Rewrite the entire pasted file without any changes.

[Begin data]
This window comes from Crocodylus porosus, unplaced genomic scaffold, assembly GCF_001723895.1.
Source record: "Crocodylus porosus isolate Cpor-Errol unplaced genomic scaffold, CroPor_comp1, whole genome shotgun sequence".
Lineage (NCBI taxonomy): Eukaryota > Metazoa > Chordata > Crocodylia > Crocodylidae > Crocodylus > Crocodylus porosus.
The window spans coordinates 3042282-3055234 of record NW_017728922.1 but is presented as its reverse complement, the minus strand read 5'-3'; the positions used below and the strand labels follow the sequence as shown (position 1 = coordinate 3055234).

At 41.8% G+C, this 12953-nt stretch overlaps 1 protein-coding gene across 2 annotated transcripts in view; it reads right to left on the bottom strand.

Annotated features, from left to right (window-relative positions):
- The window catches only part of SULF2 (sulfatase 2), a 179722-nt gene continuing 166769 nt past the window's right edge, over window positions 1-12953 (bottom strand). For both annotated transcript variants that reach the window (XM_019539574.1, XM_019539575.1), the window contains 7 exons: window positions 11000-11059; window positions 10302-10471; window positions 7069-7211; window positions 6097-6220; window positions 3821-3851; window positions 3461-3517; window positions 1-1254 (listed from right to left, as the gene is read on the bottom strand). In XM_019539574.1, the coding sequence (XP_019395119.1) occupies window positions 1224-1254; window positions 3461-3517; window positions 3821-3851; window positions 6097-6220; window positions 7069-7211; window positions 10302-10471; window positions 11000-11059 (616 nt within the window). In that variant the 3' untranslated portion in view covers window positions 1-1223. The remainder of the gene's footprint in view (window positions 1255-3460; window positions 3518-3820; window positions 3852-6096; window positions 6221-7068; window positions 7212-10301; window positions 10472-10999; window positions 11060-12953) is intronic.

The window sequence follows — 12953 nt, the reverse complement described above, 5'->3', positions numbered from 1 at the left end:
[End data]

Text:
This window comes from Crocodylus porosus, unplaced genomic scaffold, assembly GCF_001723895.1.
Source record: "Crocodylus porosus isolate Cpor-Errol unplaced genomic scaffold, CroPor_comp1, whole genome shotgun sequence".
Lineage (NCBI taxonomy): Eukaryota > Metazoa > Chordata > Crocodylia > Crocodylidae > Crocodylus > Crocodylus porosus.
The window spans coordinates 3042282-3055234 of record NW_017728922.1 but is presented as its reverse complement, the minus strand read 5'-3'; the positions used below and the strand labels follow the sequence as shown (position 1 = coordinate 3055234).

At 41.8% G+C, this 12953-nt stretch overlaps 1 protein-coding gene across 2 annotated transcripts in view; it reads right to left on the bottom strand.

Annotated features, from left to right (window-relative positions):
- The window catches only part of SULF2 (sulfatase 2), a 179722-nt gene continuing 166769 nt past the window's right edge, over window positions 1-12953 (bottom strand). For both annotated transcript variants that reach the window (XM_019539574.1, XM_019539575.1), the window contains 7 exons: window positions 11000-11059; window positions 10302-10471; window positions 7069-7211; window positions 6097-6220; window positions 3821-3851; window positions 3461-3517; window positions 1-1254 (listed from right to left, as the gene is read on the bottom strand). In XM_019539574.1, the coding sequence (XP_019395119.1) occupies window positions 1224-1254; window positions 3461-3517; window positions 3821-3851; window positions 6097-6220; window positions 7069-7211; window positions 10302-10471; window positions 11000-11059 (616 nt within the window). In that variant the 3' untranslated portion in view covers window positions 1-1223. The remainder of the gene's footprint in view (window positions 1255-3460; window positions 3518-3820; window positions 3852-6096; window positions 6221-7068; window positions 7212-10301; window positions 10472-10999; window positions 11060-12953) is intronic.

The window sequence follows — 12953 nt, the reverse complement described above, 5'->3', positions numbered from 1 at the left end: